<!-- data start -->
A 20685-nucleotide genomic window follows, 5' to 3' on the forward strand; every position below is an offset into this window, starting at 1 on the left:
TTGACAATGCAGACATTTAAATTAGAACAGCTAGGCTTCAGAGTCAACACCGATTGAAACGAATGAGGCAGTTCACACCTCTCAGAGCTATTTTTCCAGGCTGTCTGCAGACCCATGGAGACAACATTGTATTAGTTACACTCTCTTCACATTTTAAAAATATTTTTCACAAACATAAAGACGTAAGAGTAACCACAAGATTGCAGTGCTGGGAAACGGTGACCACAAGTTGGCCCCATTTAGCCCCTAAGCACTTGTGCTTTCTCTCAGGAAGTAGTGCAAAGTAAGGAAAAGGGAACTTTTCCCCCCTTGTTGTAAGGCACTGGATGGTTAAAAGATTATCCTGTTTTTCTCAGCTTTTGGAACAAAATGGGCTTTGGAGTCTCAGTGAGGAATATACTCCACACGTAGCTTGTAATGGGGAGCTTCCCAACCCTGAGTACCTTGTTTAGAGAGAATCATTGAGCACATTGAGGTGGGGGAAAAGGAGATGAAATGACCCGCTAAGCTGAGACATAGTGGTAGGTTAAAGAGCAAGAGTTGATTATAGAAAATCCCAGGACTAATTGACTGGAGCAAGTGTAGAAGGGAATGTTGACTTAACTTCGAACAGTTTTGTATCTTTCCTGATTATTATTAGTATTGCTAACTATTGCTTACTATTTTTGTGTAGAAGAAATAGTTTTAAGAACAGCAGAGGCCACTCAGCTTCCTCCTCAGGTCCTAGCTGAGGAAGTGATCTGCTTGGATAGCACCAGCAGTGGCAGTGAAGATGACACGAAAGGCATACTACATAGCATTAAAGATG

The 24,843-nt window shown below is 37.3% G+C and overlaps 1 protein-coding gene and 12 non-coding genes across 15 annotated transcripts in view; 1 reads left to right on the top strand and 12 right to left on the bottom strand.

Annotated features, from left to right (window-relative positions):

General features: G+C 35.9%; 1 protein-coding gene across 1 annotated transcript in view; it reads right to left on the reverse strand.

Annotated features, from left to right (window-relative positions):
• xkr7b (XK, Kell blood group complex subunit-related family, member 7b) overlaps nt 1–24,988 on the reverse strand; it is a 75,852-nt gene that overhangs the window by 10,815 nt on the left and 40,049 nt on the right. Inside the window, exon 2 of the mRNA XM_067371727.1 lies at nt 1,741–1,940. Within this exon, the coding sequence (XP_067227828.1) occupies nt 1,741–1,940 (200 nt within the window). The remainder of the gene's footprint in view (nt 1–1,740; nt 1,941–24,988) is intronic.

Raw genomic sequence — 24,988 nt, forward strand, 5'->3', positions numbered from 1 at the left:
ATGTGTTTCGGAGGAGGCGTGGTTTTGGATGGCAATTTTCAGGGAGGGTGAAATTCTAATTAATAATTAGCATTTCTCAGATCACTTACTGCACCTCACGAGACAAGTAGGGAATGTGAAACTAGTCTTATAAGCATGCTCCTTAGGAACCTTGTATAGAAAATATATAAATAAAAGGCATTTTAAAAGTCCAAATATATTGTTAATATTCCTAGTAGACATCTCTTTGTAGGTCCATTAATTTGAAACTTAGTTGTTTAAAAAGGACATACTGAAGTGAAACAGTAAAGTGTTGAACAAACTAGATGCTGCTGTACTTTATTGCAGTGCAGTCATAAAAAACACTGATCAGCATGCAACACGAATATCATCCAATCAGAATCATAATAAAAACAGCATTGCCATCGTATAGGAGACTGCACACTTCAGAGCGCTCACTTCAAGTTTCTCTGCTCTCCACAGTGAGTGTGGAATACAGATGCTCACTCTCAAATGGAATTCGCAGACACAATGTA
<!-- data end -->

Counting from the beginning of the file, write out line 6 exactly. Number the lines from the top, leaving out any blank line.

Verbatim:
Annotated features, from left to right (window-relative positions):